Gexev0893

David Sharp, Everest, ethics, & climbing

Gexev0893 Through David Zinger’s blog, I came across a great discussion on a great website, the Ethics Scoreboard. This article is insightful, and brings up many essential issues regarding the 2006 death of David Sharp on Everest as well as how we deal with ethical decisions in difficult situations.

I especially enjoyed what the author, Jack Marshall, concluded with:

The significance of the David Sharp tragedy is not that the mountaineers did the wrong thing. Of course they did the wrong thing. Nor is it that they are callous or unethical people, for they are probably no more so than you or I. The importance of the story is that it vividly shows how difficult it can be to make even obvious ethical choices when powerful non-ethical considerations are in our sights. Every one of us has a goal or a dream or a desire that could make us walk by a dying man. It is our responsibility to recognize what those goals, dreams and desires are, and to force ourselves not to forget about right and wrong as we approach them.

How true that is.

So, the big question for us all:

As you ascend your mountain, as you move toward your biggest dream in life, where are you prepared to stop, change direction, and follow your ethical principals instead of the route to the top?

  1. Kirk
    KirkApril 13,08

    “The significance of the David Sharp tragedy is not that the mountaineers did the wrong thing. Of course they did the wrong thing.”

    What was the right thing to do?

  2. Cynthia M Andersen
    Cynthia M AndersenAugust 23,11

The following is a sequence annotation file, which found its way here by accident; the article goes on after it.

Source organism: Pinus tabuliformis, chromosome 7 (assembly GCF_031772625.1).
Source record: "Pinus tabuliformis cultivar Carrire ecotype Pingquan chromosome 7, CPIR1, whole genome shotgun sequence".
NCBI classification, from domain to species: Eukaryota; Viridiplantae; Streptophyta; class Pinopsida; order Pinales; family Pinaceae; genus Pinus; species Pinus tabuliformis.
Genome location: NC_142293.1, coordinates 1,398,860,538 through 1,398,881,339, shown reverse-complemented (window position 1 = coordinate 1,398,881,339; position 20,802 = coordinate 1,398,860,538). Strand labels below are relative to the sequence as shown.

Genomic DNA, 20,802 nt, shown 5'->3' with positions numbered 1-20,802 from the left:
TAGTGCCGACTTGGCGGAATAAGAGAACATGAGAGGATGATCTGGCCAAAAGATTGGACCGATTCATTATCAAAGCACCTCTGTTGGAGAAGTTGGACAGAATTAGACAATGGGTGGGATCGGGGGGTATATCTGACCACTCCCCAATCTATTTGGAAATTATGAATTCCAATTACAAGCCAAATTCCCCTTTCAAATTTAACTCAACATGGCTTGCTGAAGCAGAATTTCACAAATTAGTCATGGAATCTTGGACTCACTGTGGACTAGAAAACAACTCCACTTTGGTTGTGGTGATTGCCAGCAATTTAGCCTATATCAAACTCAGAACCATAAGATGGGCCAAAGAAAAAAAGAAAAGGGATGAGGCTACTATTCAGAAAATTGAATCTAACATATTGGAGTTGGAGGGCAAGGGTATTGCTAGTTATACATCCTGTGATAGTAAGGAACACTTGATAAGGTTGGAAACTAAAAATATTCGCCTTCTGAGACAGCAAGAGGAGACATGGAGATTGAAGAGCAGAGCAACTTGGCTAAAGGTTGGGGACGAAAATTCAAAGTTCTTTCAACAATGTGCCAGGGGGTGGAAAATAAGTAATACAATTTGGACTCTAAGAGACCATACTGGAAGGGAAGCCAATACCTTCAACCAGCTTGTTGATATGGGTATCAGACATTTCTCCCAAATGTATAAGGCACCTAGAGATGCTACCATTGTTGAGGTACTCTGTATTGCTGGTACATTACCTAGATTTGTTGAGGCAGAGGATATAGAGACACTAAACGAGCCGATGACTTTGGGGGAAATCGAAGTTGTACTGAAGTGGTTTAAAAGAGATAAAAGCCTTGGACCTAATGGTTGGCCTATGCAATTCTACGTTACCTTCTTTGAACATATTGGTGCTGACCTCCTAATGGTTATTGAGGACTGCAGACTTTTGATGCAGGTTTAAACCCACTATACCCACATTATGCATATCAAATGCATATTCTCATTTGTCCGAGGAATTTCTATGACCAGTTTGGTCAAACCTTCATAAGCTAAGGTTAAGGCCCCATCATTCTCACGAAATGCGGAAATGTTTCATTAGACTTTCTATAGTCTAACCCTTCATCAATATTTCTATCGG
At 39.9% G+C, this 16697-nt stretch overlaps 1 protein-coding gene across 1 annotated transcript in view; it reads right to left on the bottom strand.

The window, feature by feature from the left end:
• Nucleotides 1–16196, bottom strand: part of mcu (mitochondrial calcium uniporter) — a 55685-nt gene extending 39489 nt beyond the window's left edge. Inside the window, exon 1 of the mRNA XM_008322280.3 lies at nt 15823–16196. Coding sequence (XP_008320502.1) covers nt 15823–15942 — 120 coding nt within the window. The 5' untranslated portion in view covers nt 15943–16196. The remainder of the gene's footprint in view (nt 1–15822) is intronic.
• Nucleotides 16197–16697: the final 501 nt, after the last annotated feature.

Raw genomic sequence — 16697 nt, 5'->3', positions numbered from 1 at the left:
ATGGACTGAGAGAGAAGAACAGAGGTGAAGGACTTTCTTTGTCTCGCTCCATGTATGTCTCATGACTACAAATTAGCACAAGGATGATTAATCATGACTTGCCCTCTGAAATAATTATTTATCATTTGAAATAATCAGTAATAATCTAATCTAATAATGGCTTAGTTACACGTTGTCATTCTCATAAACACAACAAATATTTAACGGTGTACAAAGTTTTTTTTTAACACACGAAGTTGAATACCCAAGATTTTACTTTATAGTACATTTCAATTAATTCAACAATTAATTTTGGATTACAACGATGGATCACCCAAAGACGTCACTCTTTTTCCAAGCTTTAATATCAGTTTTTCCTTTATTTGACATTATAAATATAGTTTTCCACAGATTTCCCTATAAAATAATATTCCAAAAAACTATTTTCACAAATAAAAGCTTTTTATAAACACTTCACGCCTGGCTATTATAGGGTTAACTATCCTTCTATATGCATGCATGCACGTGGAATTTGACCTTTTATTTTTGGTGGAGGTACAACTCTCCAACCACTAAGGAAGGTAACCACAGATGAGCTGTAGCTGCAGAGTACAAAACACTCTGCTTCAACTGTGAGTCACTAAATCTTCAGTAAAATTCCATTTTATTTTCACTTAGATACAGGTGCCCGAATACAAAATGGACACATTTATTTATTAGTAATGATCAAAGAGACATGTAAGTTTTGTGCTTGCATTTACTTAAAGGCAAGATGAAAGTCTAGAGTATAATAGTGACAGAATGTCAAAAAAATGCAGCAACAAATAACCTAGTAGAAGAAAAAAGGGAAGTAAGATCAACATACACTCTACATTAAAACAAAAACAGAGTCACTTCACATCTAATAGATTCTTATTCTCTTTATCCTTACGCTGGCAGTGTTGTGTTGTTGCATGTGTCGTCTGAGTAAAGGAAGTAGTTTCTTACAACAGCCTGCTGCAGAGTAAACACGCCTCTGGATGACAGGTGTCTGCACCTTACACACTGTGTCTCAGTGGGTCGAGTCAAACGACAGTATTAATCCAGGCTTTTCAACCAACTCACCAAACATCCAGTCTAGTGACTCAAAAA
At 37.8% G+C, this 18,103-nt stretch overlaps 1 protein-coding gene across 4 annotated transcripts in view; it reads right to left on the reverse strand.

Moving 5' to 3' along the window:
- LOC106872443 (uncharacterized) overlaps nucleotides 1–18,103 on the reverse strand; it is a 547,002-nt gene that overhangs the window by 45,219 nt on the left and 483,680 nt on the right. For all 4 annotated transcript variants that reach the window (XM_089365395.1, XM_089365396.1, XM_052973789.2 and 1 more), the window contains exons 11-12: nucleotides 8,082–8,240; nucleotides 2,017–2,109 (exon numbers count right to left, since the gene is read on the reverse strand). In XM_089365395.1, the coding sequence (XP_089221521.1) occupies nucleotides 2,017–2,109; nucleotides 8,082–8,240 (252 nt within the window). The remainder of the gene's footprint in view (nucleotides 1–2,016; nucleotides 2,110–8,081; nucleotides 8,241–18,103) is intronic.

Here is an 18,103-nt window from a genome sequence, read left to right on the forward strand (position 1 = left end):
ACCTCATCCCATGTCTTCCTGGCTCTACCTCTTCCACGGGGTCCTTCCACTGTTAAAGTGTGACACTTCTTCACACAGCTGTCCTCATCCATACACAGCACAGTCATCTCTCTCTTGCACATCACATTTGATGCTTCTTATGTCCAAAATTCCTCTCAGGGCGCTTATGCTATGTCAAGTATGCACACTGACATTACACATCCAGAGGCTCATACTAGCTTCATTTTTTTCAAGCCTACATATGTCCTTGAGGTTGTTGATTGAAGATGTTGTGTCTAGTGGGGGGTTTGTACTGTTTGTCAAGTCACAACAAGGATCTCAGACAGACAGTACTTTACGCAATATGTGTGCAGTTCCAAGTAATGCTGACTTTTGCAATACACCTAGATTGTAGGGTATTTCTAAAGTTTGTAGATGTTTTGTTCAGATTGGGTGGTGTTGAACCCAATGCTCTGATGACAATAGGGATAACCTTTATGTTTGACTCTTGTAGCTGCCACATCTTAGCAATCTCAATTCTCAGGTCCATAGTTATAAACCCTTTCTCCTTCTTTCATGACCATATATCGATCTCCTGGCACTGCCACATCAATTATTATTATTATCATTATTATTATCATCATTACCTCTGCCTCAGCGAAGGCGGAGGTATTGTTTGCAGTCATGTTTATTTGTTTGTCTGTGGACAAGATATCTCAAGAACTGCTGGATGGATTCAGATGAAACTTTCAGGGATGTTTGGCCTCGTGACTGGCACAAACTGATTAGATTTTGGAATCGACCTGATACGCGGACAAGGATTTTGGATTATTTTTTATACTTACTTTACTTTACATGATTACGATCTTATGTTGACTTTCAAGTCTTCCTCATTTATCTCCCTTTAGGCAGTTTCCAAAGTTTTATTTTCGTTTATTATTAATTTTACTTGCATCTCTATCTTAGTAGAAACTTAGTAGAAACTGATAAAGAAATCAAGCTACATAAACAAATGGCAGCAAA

The right thing to do Jake for each individual is to ask themselves if they can live with themselves by just walking past or not doing everything in their power to help someone – Francys Arsentiev another prime example -I could not live with myself hearing her words – please don’t leave me – that would stay with me as i grow old more than making the summit – Charles Houston had the right idea – brotherhood of the rope and I say brotherhood of the rope or death of conscience…….love your web page – cynthia andersen – Arvada – Colorado

  3. Timberland Outlets
    Timberland OutletsDecember 19,11

    let’s join our hands together to stop this kind of wrong doings. It may risk lives in the future if we just let them continue.

  4. Gary dooley
    Gary dooleyJanuary 23,12

    How could you just leave a man to die, i am sorry but i would never do what all them people did. you all need to think long and hard about your life and would you like it if everyone left you there to die.

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